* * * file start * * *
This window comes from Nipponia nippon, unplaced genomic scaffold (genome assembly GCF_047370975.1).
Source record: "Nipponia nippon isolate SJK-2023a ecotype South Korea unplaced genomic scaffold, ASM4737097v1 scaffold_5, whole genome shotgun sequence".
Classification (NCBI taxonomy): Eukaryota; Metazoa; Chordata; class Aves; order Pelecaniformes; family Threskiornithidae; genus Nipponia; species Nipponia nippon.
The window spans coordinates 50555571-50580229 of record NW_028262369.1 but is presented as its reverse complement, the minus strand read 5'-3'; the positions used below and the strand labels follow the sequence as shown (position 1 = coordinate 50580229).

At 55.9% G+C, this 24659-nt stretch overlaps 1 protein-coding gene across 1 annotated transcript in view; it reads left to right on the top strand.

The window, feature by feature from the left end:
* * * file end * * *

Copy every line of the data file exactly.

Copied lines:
This window comes from Nipponia nippon, unplaced genomic scaffold (genome assembly GCF_047370975.1).
Source record: "Nipponia nippon isolate SJK-2023a ecotype South Korea unplaced genomic scaffold, ASM4737097v1 scaffold_5, whole genome shotgun sequence".
Classification (NCBI taxonomy): Eukaryota; Metazoa; Chordata; class Aves; order Pelecaniformes; family Threskiornithidae; genus Nipponia; species Nipponia nippon.
The window spans coordinates 50555571-50580229 of record NW_028262369.1 but is presented as its reverse complement, the minus strand read 5'-3'; the positions used below and the strand labels follow the sequence as shown (position 1 = coordinate 50580229).

At 55.9% G+C, this 24659-nt stretch overlaps 1 protein-coding gene across 1 annotated transcript in view; it reads left to right on the top strand.

The window, feature by feature from the left end: